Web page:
Why I built AlumFirst, I often have multiple tasks going on at a time (email, code search, documentation), only one of which is primary, but I want to glance at my secondary tasks in smaller windows off to the side. Rotation lets me quickly move my secondary tasks into a larger window to focus, when needed, without moving my hands or windows. If you use a tiling window manager you may give all of your windows the same size and level of attention (especially on some ridiculous 30" monitor) or have easier ways to get snap-to window behavior. The use of rotation is keeping focus on one, larger part of the screen.
Second, when I'm dealing with production issues I find myself rapidly switching between a variety of consoles, logs, dashboards, etc. I spawn 5-10 new tabs (following links) within a few seconds, and then I'm overwhelmed trying to remember what's for what. The tab movement/classification part of Alum lets me quickly assign an order to these tabs, so say, cron job info can go in position 2, server info in position 3, application graphs in position 4. And then I can keep looking at high-level dashboards in position 1. When I'm ready to refocus, all I need to do is rotate the smaller positions into the bigger window.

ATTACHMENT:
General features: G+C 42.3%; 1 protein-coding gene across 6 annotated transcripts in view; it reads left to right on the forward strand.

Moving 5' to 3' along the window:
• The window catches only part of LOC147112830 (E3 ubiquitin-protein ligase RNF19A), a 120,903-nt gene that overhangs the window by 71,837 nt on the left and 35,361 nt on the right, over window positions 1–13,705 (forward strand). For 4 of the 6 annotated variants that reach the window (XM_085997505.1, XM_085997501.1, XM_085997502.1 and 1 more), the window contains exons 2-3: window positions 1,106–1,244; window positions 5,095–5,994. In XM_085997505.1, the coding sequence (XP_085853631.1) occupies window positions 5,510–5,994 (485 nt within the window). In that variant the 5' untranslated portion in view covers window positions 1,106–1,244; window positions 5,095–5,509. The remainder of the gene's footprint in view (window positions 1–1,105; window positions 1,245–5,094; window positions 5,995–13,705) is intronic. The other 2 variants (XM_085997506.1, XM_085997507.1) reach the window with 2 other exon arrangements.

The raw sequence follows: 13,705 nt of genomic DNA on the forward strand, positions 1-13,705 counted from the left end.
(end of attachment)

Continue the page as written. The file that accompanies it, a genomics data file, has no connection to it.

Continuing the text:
- Open non-overlapping windows to take up full screen area
- Rotate tabs between windows under Alum's control
- Focus stays on primary content window-- never touch your mouse!
- Move tabs between Alum windows for quick webpage classificiation
- Hot-keys for all actions
- No support for multiple monitors
- A few screen pixels unaccounted for on Mac OS X
- 2010-03-21: Release 0.1.3: Allow open windows when only one slot is left
- 2010-03-21: Release 0.1.2: Fixes shortcuts on some sites; small open windows behavior tweak
- 2010-03-20: First release, 0.1.1